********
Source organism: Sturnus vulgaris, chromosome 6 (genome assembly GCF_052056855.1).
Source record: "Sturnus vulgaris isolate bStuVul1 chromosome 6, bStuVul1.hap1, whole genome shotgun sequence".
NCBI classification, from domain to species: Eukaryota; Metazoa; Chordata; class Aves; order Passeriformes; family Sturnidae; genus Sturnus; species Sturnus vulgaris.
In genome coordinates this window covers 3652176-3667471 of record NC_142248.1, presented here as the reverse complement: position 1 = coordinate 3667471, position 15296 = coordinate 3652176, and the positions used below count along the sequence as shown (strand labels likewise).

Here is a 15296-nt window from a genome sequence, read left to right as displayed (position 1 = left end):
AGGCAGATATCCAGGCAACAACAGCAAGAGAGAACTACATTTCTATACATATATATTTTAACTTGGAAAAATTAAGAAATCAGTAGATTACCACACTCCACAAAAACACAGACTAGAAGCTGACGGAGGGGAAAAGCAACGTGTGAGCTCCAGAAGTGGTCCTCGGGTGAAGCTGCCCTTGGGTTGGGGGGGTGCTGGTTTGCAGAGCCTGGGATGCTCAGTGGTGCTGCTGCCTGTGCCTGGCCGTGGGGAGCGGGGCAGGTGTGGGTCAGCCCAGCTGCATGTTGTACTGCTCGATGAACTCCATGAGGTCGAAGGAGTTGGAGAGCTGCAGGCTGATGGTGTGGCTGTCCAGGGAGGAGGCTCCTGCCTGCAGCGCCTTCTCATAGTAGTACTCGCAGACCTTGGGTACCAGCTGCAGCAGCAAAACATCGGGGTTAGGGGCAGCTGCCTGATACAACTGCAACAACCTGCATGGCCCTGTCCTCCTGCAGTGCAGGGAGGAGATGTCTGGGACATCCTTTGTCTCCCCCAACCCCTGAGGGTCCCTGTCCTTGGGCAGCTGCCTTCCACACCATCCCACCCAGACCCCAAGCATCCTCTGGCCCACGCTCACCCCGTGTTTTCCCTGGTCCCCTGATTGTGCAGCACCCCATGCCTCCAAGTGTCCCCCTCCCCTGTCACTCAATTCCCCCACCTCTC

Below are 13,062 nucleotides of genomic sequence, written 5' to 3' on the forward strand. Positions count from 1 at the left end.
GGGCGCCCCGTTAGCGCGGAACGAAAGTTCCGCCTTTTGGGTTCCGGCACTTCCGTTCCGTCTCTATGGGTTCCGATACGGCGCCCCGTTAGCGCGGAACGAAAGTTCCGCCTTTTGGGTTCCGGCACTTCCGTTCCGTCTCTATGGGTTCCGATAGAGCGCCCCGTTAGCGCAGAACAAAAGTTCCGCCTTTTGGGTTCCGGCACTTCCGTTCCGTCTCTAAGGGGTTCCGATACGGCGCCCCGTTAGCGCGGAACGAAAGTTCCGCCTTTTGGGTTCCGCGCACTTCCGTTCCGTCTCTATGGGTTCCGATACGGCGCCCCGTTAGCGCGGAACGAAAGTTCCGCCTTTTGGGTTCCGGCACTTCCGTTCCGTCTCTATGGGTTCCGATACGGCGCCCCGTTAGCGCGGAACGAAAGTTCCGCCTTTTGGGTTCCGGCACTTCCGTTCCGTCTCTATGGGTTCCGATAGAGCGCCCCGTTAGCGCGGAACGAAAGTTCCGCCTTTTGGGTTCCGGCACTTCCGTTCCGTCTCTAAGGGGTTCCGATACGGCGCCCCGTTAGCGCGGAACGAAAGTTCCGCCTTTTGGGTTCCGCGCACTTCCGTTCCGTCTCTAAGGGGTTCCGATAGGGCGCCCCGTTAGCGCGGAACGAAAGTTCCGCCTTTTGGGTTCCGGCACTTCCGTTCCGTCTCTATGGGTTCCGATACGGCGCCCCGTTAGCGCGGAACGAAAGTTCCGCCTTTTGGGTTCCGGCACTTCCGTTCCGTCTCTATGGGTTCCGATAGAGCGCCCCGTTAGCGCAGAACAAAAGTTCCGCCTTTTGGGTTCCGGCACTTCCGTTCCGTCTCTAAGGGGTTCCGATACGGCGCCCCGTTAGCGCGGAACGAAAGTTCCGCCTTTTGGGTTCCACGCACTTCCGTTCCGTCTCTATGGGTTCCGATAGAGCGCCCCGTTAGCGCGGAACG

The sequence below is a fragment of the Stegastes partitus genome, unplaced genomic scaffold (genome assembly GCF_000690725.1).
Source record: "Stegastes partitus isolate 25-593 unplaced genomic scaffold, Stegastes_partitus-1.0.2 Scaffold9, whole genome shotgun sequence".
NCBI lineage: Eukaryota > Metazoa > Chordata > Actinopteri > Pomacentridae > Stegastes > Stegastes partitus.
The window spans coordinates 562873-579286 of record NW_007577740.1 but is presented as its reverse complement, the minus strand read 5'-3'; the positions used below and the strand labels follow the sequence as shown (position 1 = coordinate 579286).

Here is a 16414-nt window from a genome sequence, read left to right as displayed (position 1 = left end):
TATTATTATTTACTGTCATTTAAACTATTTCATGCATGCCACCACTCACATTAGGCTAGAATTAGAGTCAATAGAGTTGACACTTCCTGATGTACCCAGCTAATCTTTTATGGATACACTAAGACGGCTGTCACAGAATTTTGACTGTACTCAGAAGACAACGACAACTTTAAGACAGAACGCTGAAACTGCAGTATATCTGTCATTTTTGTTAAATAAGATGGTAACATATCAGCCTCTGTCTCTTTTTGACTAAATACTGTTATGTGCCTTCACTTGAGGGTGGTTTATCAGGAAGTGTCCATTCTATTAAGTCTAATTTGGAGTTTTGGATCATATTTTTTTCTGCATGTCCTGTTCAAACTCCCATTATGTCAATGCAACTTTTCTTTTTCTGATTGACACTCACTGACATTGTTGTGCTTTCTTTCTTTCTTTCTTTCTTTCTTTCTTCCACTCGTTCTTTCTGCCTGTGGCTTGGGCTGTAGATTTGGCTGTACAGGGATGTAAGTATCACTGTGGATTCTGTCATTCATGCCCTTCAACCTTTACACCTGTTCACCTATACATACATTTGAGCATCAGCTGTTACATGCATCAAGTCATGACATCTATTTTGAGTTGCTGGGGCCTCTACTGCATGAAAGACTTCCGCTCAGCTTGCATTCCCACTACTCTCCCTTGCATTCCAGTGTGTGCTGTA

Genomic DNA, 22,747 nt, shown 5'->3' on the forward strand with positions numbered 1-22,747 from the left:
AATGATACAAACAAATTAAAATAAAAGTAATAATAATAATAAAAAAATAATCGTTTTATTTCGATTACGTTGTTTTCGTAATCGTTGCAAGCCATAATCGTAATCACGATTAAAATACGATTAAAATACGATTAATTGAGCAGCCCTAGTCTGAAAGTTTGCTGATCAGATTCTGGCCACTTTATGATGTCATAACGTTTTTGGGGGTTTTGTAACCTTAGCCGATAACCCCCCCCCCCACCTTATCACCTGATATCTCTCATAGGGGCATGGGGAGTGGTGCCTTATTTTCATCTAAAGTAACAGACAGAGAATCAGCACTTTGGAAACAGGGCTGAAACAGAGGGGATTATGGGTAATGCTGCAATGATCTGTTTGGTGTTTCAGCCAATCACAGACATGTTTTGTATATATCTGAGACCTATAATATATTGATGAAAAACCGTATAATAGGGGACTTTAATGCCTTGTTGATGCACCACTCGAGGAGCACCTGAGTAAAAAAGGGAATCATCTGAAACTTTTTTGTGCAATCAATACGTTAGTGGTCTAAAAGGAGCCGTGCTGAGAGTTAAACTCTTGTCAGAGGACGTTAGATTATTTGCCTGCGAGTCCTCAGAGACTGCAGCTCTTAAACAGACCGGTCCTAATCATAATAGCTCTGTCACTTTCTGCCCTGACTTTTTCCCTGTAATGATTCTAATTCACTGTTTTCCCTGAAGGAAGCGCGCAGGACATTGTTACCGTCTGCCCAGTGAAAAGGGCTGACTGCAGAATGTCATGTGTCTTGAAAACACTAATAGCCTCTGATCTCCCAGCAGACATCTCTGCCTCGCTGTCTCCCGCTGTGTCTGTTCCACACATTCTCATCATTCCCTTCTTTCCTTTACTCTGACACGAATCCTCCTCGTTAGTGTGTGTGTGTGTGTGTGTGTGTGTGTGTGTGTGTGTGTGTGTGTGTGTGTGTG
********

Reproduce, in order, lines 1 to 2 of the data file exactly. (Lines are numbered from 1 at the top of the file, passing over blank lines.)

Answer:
Source organism: Sturnus vulgaris, chromosome 6 (genome assembly GCF_052056855.1).
Source record: "Sturnus vulgaris isolate bStuVul1 chromosome 6, bStuVul1.hap1, whole genome shotgun sequence".